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Evidence-Based Instruction Shines in Meeting on Early Learning

Legislators and state education board members also discussed collaboration across agencies and gaining the support of policy leaders, teachers and families.

By Lauren Gendill  |  February 21, 2024

More than ever, states across the nation look to evidence-based instruction to boost reading and math skills for their students.

“We are seeing some states take on and build toward comprehensive packages. Other states are looking at ways to close gaps in their current policy packages,” says Casey Sullivan Taylor, policy director for early literacy at the education policy research organization ExcelinEd. “The other trend is on high-quality instructional materials, where states have advanced what materials should look like or how they should align to the science of reading.”

The National Conference of State Legislatures and the National Association of State Boards of Education brought together legislators and board members last fall to discuss early education policy, with a focus on successful collaboration between legislatures and boards of education on statewide early learning.

During the two-day event, legislators and board members learned about the science behind early literacy and math education from researchers, reviewed policy examples from the states, and observed innovative early learning by visiting a local elementary school. Meeting attendees also participated in panel conversations to share examples of successful collaboration in statewide early education reform from their own states.

Since 2013, 32 states and Washington, D.C., have passed policies related to evidence-based reading instruction. During the meeting, legislators, board members, and department of education representatives from Colorado, Delaware and Georgia reflected on their state’s plans, processes, and challenges implementing evidence-based reading instruction policy. The policies discussed included science of reading legislation in those states requiring that literacy instruction practices and materials be aligned with research on reading instruction. A common theme among the presenters was the importance of collaboration across all of state government and garnering the support of state policy leaders, teachers and families.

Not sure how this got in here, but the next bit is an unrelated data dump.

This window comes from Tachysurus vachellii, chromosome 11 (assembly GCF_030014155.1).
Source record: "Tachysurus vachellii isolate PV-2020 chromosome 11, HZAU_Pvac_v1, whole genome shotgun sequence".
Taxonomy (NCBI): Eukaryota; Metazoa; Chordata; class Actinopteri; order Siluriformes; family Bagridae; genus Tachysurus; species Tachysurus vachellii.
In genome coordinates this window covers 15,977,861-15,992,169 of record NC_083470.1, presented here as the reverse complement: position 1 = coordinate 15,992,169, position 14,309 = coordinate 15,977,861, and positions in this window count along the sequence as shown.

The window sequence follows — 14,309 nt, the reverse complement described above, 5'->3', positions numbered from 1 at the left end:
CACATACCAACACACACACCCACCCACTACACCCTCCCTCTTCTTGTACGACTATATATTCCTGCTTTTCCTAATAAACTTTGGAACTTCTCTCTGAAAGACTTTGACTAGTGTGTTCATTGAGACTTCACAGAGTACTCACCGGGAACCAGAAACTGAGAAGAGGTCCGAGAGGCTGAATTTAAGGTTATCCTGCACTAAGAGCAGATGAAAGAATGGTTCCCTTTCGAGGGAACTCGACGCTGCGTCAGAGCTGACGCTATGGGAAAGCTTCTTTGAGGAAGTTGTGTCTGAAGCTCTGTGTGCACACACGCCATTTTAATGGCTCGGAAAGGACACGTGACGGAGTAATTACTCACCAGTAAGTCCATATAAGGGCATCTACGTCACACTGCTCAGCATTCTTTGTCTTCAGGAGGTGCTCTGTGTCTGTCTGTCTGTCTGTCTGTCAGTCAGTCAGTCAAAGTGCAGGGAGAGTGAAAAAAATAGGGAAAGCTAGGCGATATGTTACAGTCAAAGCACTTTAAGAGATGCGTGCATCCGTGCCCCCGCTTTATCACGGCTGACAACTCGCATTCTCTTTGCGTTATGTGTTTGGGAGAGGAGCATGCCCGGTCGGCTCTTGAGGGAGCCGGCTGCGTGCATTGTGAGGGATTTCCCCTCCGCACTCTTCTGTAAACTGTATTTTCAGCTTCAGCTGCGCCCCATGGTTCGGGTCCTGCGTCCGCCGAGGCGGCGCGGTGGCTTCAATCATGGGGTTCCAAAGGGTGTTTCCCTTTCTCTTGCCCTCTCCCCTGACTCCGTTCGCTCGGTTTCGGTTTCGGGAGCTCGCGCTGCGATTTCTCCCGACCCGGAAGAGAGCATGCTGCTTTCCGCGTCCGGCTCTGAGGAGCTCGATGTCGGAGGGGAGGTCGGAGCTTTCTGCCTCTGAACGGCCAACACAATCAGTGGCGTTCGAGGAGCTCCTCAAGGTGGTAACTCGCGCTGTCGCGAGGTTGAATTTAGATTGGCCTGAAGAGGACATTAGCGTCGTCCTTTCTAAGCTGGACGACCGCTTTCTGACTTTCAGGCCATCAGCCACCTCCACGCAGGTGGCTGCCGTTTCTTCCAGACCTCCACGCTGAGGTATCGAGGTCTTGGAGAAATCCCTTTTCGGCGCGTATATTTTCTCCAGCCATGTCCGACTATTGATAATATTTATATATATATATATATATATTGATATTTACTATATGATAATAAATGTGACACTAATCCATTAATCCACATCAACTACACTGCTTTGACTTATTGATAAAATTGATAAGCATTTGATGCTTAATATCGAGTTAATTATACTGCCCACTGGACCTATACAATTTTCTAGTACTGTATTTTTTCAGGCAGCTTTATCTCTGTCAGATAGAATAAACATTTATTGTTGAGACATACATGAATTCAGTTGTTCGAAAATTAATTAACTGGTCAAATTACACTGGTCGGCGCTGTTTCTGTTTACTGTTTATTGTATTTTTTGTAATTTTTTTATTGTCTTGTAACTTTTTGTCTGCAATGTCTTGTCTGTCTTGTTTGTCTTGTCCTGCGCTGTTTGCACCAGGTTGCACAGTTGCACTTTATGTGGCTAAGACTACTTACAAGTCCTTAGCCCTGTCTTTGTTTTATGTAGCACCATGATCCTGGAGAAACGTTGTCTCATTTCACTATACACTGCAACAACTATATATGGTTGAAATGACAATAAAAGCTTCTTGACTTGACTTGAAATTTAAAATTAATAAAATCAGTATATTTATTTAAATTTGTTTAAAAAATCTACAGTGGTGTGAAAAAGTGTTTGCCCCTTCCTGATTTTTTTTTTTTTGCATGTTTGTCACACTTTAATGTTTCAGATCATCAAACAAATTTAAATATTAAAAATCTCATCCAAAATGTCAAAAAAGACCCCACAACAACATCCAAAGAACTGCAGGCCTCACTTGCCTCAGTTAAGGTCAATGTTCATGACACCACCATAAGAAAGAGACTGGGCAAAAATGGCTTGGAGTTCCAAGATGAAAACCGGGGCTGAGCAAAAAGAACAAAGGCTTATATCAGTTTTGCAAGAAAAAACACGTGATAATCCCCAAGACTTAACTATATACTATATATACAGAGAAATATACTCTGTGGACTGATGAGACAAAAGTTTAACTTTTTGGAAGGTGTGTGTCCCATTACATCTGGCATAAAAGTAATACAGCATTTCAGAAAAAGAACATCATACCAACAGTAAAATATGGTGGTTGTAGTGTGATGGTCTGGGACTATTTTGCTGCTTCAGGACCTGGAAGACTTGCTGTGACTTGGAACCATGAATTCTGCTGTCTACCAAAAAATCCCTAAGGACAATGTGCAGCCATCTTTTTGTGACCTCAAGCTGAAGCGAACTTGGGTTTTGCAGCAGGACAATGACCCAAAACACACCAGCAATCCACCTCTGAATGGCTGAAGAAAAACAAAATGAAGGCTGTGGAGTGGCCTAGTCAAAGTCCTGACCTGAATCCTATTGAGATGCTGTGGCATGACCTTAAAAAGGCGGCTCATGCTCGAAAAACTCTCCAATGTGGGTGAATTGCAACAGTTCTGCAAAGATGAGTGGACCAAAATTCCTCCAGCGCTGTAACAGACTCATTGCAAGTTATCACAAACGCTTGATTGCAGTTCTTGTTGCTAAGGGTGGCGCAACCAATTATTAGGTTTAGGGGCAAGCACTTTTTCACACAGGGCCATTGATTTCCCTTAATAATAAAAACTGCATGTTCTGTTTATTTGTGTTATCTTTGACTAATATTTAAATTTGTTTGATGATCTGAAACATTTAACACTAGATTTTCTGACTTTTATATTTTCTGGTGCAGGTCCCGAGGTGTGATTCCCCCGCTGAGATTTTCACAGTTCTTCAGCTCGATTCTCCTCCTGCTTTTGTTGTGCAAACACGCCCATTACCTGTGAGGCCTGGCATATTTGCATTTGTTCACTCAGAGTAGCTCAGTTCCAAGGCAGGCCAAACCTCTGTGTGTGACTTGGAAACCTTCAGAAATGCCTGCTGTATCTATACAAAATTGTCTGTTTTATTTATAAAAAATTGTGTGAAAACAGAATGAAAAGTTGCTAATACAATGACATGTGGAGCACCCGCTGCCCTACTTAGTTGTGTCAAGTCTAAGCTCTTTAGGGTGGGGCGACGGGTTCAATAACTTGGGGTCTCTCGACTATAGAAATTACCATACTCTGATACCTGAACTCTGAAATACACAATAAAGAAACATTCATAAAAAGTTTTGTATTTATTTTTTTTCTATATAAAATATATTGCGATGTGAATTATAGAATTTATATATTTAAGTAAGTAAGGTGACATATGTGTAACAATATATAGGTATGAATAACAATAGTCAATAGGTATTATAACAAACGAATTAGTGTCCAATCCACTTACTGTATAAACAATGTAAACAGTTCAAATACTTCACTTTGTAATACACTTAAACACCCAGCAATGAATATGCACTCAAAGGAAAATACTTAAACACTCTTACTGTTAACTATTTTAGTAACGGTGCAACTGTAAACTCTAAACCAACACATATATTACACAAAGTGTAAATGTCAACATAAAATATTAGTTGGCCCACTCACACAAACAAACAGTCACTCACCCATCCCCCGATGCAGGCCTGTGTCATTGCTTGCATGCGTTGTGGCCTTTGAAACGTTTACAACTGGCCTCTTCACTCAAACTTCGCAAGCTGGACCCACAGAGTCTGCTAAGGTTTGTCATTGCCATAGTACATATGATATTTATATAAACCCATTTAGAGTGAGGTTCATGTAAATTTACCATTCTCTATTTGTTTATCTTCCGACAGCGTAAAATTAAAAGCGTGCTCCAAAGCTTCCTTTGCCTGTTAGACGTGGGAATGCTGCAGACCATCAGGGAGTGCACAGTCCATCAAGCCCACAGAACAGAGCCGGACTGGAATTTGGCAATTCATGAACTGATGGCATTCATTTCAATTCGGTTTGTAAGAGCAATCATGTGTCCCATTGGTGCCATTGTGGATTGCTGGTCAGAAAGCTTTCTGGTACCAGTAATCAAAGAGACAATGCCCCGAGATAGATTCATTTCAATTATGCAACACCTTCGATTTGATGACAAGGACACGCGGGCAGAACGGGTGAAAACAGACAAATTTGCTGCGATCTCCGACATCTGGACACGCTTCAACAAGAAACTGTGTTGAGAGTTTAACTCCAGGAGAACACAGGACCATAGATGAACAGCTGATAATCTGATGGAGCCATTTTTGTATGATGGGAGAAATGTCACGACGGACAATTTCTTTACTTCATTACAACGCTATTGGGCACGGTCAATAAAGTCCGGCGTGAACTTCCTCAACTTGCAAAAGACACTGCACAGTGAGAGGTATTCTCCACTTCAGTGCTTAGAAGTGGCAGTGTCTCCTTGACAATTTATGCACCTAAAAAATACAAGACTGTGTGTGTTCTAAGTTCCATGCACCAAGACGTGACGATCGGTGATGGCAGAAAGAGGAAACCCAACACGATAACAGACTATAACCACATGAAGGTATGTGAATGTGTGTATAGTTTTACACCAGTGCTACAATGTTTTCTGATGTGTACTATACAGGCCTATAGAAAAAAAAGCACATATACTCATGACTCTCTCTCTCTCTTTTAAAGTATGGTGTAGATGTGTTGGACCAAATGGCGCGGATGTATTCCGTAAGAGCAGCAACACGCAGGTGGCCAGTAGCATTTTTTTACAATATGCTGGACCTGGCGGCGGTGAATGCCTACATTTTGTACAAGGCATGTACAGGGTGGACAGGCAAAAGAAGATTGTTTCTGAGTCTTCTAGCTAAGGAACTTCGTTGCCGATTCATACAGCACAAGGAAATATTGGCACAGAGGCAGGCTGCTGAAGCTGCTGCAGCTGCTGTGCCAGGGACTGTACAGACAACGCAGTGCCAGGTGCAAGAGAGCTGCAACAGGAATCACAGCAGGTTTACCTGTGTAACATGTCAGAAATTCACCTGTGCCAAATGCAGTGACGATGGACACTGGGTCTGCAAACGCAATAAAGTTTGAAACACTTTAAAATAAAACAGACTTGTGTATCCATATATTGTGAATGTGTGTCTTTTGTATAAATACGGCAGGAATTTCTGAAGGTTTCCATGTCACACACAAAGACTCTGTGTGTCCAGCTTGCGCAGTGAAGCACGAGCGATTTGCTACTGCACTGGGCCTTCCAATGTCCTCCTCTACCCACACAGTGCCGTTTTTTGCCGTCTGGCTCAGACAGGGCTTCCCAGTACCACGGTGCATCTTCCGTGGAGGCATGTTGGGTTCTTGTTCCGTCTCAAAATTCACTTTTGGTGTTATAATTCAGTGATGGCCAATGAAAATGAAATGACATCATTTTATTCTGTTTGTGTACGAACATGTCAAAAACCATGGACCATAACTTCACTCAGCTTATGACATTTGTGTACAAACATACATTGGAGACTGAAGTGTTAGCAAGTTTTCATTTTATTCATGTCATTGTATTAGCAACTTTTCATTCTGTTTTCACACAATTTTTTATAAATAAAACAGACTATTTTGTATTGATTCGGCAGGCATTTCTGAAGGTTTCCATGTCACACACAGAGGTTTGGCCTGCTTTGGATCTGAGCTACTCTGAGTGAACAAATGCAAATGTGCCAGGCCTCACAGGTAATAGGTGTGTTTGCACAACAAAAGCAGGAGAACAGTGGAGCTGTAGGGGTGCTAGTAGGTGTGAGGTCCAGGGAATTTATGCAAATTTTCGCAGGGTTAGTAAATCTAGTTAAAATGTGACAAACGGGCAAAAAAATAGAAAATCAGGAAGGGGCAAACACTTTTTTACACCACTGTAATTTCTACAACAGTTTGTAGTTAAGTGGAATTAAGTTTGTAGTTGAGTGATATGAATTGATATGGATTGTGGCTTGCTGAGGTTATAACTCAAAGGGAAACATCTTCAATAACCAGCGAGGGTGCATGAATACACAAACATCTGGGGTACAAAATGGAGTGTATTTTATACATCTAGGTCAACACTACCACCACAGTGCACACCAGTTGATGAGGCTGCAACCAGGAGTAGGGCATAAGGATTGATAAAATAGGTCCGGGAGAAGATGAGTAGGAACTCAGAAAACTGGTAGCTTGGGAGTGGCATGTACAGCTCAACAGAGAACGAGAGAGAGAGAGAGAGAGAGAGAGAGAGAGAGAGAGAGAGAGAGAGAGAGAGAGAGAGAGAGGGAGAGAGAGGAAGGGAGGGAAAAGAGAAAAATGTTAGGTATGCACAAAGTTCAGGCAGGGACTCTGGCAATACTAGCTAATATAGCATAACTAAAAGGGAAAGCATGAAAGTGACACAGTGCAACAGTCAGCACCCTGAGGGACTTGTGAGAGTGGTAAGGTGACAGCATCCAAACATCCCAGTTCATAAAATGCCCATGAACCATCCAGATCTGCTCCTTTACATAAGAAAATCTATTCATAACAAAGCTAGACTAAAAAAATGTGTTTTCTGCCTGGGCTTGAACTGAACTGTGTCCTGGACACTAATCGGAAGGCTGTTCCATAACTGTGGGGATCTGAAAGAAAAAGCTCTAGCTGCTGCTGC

Early Literacy

Taylor cites Mississippi as an example of a state that significantly improved literacy instruction over the past decade. Mississippi’s Literacy Based Promotion Act of 2013 requires school districts to provide intensive and research-based instructional services, progress monitoring measures, and supports for retained students who score below a threshold on the state reading exam. The policy was amended in 2016 to include new reading instruction and intervention documentation requirements and increased score expectations for third graders. According to National Assessment of Educational Progress data, Mississippi was one of two states including Hawaii to achieve an increase in fourth-grade reading scores between 2013 and 2022, and the state’s average reading score was one point above the national average in 2022.

Early Math

Nationally, math proficiency scores fared worse than literacy scores during the pandemic, and legislators and board members alike are looking for solutions. Deborah Stipek, an education professor at Stanford University, says developmentally appropriate early math education can be reflected in state policy.

“When I did research on math in preschool years ago, we would go day after day and not see any math. Now, there is more attention being given to math—much, much less than literacy—but more than before,” Stipek says.

Recent research shows that children develop early math skills through structured learning, inclusive instruction and teacher-led activities, and play.

Christopher Danielson, founder of Math On-A-Stick, says math education can be more tactile and play-based while engaging the full family. Math On-A-Stick, a large-scale family play space hosted annually at the Minnesota State Fair, provides several activities that are approachable to kids of all ages and incorporates counting, patterns, shapes, building and creativity. Danielson, who brought learning tools for legislators and board members to see, says educational products introduce new vocabulary and allow early learners to “express rich mathematical ideas.”

Looking Ahead: Reflections on Collaboration and Implementation

Stipek encourages legislators and board members to discuss the policy levers associated with the following instructional principles: program licensing standards, student learning standards, assessments, curriculum, teacher capacity and school resources.

“If we have a model where we set an expectation but do not help build the knowledge to deliver on those expectations, then it can be self-defeating,” Taylor says. “When all stakeholders—legislators, board members, the state superintendent, and the department of education—have good communication pathways, it sets a tone and creates a buy-in that is more likely to advance change than if one does it without the other.”

NCSL provides links to websites and reports from other organizations for informational purposes only; it does not necessarily support or endorse the material.

Lauren Gendill is a policy analyst in NCSL’s Education Program.

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